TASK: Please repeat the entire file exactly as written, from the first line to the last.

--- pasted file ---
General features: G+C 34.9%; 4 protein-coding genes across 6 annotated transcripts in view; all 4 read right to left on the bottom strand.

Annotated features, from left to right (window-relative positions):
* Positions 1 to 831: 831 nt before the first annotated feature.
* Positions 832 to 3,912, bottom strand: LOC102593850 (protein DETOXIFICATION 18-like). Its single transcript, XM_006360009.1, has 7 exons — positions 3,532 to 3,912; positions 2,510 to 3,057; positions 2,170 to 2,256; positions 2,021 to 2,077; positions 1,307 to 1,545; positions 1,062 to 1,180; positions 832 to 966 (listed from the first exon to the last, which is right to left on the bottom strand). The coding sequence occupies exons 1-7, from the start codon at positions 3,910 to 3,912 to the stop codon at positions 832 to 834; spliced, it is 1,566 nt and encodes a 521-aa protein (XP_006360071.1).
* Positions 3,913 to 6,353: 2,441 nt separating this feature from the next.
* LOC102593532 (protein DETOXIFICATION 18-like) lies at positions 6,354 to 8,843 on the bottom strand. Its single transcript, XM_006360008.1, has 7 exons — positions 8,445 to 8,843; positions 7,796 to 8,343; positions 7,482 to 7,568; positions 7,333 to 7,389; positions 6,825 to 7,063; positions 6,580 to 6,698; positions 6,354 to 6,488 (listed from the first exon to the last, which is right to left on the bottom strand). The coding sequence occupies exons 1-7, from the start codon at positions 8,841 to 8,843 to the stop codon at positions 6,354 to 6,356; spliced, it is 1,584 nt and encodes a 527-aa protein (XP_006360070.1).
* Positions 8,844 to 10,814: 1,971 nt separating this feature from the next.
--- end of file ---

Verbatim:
General features: G+C 34.9%; 4 protein-coding genes across 6 annotated transcripts in view; all 4 read right to left on the bottom strand.

Annotated features, from left to right (window-relative positions):
* Positions 1 to 831: 831 nt before the first annotated feature.
* Positions 832 to 3,912, bottom strand: LOC102593850 (protein DETOXIFICATION 18-like). Its single transcript, XM_006360009.1, has 7 exons — positions 3,532 to 3,912; positions 2,510 to 3,057; positions 2,170 to 2,256; positions 2,021 to 2,077; positions 1,307 to 1,545; positions 1,062 to 1,180; positions 832 to 966 (listed from the first exon to the last, which is right to left on the bottom strand). The coding sequence occupies exons 1-7, from the start codon at positions 3,910 to 3,912 to the stop codon at positions 832 to 834; spliced, it is 1,566 nt and encodes a 521-aa protein (XP_006360071.1).
* Positions 3,913 to 6,353: 2,441 nt separating this feature from the next.
* LOC102593532 (protein DETOXIFICATION 18-like) lies at positions 6,354 to 8,843 on the bottom strand. Its single transcript, XM_006360008.1, has 7 exons — positions 8,445 to 8,843; positions 7,796 to 8,343; positions 7,482 to 7,568; positions 7,333 to 7,389; positions 6,825 to 7,063; positions 6,580 to 6,698; positions 6,354 to 6,488 (listed from the first exon to the last, which is right to left on the bottom strand). The coding sequence occupies exons 1-7, from the start codon at positions 8,841 to 8,843 to the stop codon at positions 6,354 to 6,356; spliced, it is 1,584 nt and encodes a 527-aa protein (XP_006360070.1).
* Positions 8,844 to 10,814: 1,971 nt separating this feature from the next.